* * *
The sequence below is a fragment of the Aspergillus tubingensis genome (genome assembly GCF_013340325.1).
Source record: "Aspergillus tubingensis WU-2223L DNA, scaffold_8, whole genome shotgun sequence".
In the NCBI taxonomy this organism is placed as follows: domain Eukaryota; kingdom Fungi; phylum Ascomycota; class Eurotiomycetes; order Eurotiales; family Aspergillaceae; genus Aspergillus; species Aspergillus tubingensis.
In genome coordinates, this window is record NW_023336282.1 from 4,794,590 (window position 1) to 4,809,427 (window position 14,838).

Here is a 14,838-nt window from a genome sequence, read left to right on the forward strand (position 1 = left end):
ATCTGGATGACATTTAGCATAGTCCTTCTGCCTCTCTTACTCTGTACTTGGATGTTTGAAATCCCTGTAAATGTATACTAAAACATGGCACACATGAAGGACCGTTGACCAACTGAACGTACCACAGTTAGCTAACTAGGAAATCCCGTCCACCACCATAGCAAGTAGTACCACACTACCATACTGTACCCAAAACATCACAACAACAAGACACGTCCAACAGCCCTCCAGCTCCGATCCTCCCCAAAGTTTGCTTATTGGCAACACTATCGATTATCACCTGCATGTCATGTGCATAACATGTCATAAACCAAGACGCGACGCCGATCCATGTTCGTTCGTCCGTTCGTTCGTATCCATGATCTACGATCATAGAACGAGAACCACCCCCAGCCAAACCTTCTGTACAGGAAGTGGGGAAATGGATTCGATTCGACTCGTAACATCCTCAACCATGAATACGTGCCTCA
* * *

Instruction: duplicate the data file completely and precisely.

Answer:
The sequence below is a fragment of the Aspergillus tubingensis genome (genome assembly GCF_013340325.1).
Source record: "Aspergillus tubingensis WU-2223L DNA, scaffold_8, whole genome shotgun sequence".
In the NCBI taxonomy this organism is placed as follows: domain Eukaryota; kingdom Fungi; phylum Ascomycota; class Eurotiomycetes; order Eurotiales; family Aspergillaceae; genus Aspergillus; species Aspergillus tubingensis.
In genome coordinates, this window is record NW_023336282.1 from 4,794,590 (window position 1) to 4,809,427 (window position 14,838).

Here is a 14,838-nt window from a genome sequence, read left to right on the forward strand (position 1 = left end):
ATCTGGATGACATTTAGCATAGTCCTTCTGCCTCTCTTACTCTGTACTTGGATGTTTGAAATCCCTGTAAATGTATACTAAAACATGGCACACATGAAGGACCGTTGACCAACTGAACGTACCACAGTTAGCTAACTAGGAAATCCCGTCCACCACCATAGCAAGTAGTACCACACTACCATACTGTACCCAAAACATCACAACAACAAGACACGTCCAACAGCCCTCCAGCTCCGATCCTCCCCAAAGTTTGCTTATTGGCAACACTATCGATTATCACCTGCATGTCATGTGCATAACATGTCATAAACCAAGACGCGACGCCGATCCATGTTCGTTCGTCCGTTCGTTCGTATCCATGATCTACGATCATAGAACGAGAACCACCCCCAGCCAAACCTTCTGTACAGGAAGTGGGGAAATGGATTCGATTCGACTCGTAACATCCTCAACCATGAATACGTGCCTCA